back to top

This 17-Year-Old Girl Was Killed After The Airbag In Her Civic Exploded

The teen was killed by a metal fragment that shot from the airbag.

Originally posted on
Updated on

A 17-year-old high school student in Richmond, Texas, died last week when the airbag in her car exploded, law enforcement officials told BuzzFeed News. The case is the 10th fatality tied to the defective Takata airbag inflators.

Huma Hanif, a senior at George Ranch High School, was driving her 2002 Honda Civic around 4:30 p.m. local time on March 31 when she collided with another car, the Fort Bend County Sheriff's Office told BuzzFeed News in a statement.

Advertisement

Rudy Torres, the owner of a barber shop near where the accident occurred, told ABC 13 that Hanif got out of her car and collapsed.

"She had a deep laceration on the side of her throat," he said. "It looked like debris from the airbag."

A local law enforcement investigation determined that neither speed nor the use of any electronic devices were factors in the accident, according to Deputy Danny Beckworth.

"This was a tragic accident that could have been avoided," Sheriff Troy E. Nehls said at a press conference on Thursday. "Everyone should have walked away from this accident."

Advertisement

Takata is in the midst of one of the largest recalls of any consumer product in U.S. history, according to the report. More than 20 million cars produced by 14 auto manufacturers have been recalled in the U.S.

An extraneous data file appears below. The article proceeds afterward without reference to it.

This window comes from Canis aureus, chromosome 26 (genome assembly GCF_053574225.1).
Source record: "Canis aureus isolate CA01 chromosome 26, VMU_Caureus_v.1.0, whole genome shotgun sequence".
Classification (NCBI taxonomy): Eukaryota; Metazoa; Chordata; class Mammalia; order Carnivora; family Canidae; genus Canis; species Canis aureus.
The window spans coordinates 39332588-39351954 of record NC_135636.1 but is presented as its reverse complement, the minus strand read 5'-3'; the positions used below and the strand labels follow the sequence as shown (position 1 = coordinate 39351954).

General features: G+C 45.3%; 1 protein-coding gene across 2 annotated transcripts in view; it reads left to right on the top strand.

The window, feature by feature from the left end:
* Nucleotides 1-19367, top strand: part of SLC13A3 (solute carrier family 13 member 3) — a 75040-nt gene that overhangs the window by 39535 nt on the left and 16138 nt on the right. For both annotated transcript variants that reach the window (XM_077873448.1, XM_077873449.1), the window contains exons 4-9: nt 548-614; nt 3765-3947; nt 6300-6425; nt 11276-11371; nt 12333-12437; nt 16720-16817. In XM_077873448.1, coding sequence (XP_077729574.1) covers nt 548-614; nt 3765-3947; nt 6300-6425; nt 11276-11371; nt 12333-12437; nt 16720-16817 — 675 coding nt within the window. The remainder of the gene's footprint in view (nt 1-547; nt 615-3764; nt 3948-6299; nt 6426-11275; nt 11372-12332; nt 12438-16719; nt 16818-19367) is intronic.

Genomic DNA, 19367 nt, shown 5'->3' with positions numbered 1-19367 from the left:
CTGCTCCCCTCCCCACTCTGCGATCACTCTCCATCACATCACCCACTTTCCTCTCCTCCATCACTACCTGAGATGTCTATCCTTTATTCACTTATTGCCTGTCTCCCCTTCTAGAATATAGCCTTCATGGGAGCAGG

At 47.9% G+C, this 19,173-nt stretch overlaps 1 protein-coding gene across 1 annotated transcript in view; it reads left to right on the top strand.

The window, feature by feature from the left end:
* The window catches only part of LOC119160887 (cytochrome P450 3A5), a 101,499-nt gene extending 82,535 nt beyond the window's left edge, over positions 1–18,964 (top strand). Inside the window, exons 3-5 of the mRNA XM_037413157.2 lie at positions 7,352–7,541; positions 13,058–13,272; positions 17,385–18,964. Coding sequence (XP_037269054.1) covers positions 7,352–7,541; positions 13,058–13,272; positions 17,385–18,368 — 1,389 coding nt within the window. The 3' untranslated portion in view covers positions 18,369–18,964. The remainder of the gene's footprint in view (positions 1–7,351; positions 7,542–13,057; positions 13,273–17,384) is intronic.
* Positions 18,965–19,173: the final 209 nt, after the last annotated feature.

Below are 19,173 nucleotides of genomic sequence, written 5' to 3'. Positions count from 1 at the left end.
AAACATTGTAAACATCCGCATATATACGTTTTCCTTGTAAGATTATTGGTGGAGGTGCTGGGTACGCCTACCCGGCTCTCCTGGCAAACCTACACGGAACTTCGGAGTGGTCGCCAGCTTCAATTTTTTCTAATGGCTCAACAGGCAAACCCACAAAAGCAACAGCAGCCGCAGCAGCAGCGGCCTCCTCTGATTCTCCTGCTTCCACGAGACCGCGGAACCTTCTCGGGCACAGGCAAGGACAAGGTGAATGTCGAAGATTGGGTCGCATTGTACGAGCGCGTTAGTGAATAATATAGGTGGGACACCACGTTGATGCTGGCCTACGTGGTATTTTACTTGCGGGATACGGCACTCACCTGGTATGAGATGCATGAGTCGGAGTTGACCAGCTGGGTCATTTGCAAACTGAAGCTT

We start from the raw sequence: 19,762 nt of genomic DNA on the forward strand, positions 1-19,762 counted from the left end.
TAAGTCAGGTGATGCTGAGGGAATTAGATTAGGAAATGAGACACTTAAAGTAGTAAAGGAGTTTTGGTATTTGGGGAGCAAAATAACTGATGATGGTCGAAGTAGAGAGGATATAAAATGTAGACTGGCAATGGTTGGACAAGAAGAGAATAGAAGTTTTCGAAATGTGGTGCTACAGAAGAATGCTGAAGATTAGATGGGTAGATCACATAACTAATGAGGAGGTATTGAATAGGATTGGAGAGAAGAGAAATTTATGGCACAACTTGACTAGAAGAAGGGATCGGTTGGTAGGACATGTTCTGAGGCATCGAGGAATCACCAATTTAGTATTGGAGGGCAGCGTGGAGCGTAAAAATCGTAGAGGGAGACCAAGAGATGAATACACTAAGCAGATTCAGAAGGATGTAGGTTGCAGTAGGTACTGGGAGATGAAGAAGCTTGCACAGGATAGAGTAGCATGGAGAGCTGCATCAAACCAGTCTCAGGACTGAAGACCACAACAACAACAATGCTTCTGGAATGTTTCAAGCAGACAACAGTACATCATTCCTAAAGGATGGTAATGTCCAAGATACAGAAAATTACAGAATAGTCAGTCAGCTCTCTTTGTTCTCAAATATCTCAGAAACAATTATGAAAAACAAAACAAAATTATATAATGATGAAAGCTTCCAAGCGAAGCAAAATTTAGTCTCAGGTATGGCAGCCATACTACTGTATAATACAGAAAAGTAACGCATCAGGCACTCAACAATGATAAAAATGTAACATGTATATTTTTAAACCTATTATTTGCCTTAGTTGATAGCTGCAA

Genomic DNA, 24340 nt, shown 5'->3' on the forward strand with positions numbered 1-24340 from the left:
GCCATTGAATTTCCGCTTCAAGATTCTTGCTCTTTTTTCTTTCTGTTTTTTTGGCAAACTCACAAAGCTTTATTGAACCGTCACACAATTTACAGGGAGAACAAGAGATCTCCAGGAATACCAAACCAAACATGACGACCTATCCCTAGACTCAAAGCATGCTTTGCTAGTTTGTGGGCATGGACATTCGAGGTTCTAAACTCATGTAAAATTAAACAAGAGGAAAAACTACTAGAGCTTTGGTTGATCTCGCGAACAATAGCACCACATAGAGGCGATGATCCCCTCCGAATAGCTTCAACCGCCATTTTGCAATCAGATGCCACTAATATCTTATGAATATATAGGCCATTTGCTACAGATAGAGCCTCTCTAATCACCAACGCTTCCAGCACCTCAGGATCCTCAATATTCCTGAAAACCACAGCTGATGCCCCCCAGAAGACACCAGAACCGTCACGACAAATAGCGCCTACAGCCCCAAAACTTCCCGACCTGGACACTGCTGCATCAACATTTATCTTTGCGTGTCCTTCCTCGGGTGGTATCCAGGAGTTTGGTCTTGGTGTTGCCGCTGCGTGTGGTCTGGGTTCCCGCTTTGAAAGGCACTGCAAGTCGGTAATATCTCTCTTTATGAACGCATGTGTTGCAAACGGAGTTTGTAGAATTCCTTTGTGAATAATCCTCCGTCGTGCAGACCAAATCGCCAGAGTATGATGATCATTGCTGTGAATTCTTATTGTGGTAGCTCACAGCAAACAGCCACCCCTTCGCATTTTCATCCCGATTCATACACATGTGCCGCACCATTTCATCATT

Hanif is the10th person in the U.S. to be killed by a defect in Takata airbags that hurls metal shrapnel when they rupture on impact. As many as 139 injuries have been linked to the airbags, according to a February report released by the company.

"Our thoughts and deepest sympathies are with the family of the driver during this difficult time," Honda Motor Co., Inc. said in a statement to BuzzFeed News.

"Honda has shared all available vehicle history information collected to date with NHTSA," it added. "And will continue to cooperate with NHTSA throughout the process of investigating this crash."

Honda spokesman Jeffrey Smith told Reuters the company mailed more than 20 million postcards and letters to owners of the affected vehicles. It has also made 12.8 million direct and automated phone calls and has used targeted advertising, social media, and other efforts.

The company told investigators with the National Highway Traffic Safety Administration that the car involved in the crash was first recalled in 2011. But the recall repair was not completed, the administration said in a statement to BuzzFeed News.

"This incident highlights that the conventional approach to recall notification alone is inadequate," it said.

Takata has replaced roughly 7.5 million airbags, according to the National Highway Traffic Safety Administration. But the administration is calling on Takata to intensify and expand their outreach to affected vehicle owners.

It encourages drivers to visit its website to check whether their vehicle has been recalled.

Leticia Miranda is a retail reporter for BuzzFeed News and is based in New York.

Contact Leticia Miranda at leticia.miranda@buzzfeed.com.

Got a confidential tip? Submit it here.